Editorials

Charleston attack should provoke debate about causes of US mass shootings

A Bible study in the historic Emanuel African Methodist Episcopal (AME) Church in Charleston, S.C., is a profound and holy event. This church, after all, went underground during the period of 1834-1865 when African-American churches were outlawed in the South. It was burned to the ground once. It hosted Martin Luther King Jr. during the height of the civil rights movement. The church’s very existence through all its travails could well be viewed as a divine blessing.

But on Wednesday night, tragedy struck again, allegedly at the hands of a young, lone gunman who sat with the Rev. Clementa Pinckney and other worshipers for an hour before fatally shooting nine people. Hours later, Dylann Storm Roof, a 21-year-old white man once pictured in a jacket with the flags of foreign white supremacist regimes, was arrested in Shelby, N.C.

The killings now join a numbing pattern of disturbed people shooting multiple innocent victims.

“This type of mass violence,” President Obama said in a bold statement, “doesn’t happen in other advanced countries.”

The president said, “I’ve had to make statements like this too many times.” And later, he added, “It is in our power to do something about it.”

Yes, the perpetrator used a firearm. More will become clear as the investigation continues about whether the gun was legally obtained and whether the suspect had serious mental and behavioral issues.

Stirring the gun debate

But the president’s words doubtless will stir the advocates of responsible gun control and the defenders of the foolish and dangerous attitude that any gun control is an infringement on the right to bear arms. Defenders of gun rights argue that more guns, not fewer, and easier restrictions, not stronger ones, would make Americans safer. Though all logic and recent and more distant experience make a lie of that claim, the argument will continue to be made, as it was even after the deaths of 26 people including 20 children in a tragedy known by one name: Newtown.

David Price, representative of North Carolina’s 4th Congressional District, offered a blunt but truthful assessment of this agonizing event. “I want,” he said, “to express deep sadness and outrage at last night’s terrible attack in Charleston, which once again has laid bare our struggles with prejudice, hatred and gun violence.”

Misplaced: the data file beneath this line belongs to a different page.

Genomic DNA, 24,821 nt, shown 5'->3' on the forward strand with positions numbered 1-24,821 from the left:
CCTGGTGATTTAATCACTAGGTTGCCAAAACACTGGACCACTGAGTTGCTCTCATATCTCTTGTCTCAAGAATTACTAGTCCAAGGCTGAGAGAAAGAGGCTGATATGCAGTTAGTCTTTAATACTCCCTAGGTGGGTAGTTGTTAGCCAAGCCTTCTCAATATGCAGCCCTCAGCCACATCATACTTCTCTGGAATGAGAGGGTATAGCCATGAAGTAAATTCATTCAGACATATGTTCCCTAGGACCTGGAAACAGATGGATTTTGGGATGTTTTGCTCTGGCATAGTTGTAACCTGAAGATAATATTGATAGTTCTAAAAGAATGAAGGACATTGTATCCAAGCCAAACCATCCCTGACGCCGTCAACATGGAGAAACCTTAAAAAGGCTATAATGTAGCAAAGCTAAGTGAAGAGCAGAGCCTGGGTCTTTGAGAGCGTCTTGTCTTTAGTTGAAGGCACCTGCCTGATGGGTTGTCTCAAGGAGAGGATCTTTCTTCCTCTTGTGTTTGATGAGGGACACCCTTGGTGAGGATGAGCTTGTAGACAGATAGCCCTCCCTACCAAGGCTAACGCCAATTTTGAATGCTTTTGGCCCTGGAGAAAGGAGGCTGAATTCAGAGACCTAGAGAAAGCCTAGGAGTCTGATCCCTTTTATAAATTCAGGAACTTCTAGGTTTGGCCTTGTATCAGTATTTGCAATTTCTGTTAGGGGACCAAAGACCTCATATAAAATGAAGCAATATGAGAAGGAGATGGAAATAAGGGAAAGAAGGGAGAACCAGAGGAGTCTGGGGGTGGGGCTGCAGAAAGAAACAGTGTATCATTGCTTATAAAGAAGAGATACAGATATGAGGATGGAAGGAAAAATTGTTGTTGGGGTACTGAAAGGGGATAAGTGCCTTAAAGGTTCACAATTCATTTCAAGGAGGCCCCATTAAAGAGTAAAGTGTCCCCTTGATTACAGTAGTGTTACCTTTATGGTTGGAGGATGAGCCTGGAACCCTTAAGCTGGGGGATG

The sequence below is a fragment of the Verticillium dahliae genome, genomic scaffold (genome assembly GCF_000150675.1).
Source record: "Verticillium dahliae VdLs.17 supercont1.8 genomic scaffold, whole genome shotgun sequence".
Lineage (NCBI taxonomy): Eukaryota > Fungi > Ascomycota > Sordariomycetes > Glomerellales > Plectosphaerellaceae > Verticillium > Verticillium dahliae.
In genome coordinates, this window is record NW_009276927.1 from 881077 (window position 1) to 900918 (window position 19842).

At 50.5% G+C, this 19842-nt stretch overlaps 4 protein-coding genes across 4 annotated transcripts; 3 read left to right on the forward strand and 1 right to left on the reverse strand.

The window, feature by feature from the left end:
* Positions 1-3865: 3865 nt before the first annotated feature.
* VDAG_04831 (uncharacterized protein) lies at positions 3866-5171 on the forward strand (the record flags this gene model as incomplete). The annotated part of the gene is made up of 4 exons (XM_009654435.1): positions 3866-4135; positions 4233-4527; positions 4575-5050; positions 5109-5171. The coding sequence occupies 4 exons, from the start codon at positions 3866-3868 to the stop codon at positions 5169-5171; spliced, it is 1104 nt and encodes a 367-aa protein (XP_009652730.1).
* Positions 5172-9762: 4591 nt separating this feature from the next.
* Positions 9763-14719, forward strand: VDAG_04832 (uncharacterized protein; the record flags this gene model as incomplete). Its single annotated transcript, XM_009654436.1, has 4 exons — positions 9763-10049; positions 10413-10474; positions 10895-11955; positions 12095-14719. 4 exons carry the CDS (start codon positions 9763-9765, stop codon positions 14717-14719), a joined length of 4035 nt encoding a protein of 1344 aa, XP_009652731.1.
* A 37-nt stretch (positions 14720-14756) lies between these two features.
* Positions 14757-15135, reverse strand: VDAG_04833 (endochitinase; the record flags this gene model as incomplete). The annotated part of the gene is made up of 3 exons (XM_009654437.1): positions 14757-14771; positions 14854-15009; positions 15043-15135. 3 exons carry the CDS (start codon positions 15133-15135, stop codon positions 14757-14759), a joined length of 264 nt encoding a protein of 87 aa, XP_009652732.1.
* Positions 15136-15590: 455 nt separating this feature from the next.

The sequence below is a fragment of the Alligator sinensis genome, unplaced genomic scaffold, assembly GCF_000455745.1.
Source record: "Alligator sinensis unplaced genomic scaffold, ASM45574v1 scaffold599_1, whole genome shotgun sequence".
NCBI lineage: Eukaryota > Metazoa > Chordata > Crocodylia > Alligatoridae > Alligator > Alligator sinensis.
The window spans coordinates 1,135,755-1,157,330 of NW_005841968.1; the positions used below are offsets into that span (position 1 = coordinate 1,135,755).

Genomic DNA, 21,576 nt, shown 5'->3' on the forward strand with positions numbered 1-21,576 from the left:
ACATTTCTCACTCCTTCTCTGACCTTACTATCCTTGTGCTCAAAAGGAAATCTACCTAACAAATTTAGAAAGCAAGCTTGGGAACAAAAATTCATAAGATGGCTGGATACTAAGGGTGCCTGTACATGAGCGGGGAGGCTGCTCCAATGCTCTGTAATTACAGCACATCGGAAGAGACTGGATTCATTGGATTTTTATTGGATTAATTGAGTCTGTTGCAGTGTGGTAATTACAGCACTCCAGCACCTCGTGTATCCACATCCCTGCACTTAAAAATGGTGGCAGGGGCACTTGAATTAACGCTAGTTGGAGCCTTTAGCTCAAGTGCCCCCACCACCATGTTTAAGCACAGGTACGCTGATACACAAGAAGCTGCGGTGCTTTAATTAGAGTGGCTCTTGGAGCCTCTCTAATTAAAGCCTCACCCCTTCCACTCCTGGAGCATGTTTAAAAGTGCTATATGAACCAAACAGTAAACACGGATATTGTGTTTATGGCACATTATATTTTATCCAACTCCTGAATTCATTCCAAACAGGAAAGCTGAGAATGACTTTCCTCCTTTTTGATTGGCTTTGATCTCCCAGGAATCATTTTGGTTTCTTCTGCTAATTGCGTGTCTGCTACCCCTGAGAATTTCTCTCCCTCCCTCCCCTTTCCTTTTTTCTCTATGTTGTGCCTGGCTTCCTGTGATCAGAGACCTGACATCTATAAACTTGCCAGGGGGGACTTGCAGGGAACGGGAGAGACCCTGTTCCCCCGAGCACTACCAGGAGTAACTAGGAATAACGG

A tragic irony is that the perpetrator had joined Rev. Pinckney, also a state legislative member, and others in a tradition observed all over the country by devout parishioners: the Wednesday night Bible study. Church, as the president noted, is supposed to be a place of peace and “solace.” Roof is alleged to have turned it into a killing ground.

Prejudice and violence

For now, America grieves with the families of these innocents, these righteous Christians who wanted only to worship with one another. The funerals are coming, and so no doubt is much understandable anger over what happened. So, too, coming is a difficult but absolutely necessary dialogue, around this nation, on exactly what Price talked about, prejudice, hatred and gun violence.

These issues must be faced, here and now. And they must be faced by the people’s representatives in the court houses and state houses and on Capitol Hill, where the pro-gun lobby stalls and threatens and waits for tragedies just to blow over while beating down any attempts to bolster gun safety.

The race issue remains complex, but it’s clear that the election of the nation’s first black president in 2008 was far from a signal that racial prejudice and fear were no longer part of the national psyche. They have been, and they are and they must be publicly addressed by those who want to lead the people at all levels.

A gunman has claimed more innocent lives and stirred, as the president said, a “dark part of our history.” America and Americans must face up now, to history and to one another.

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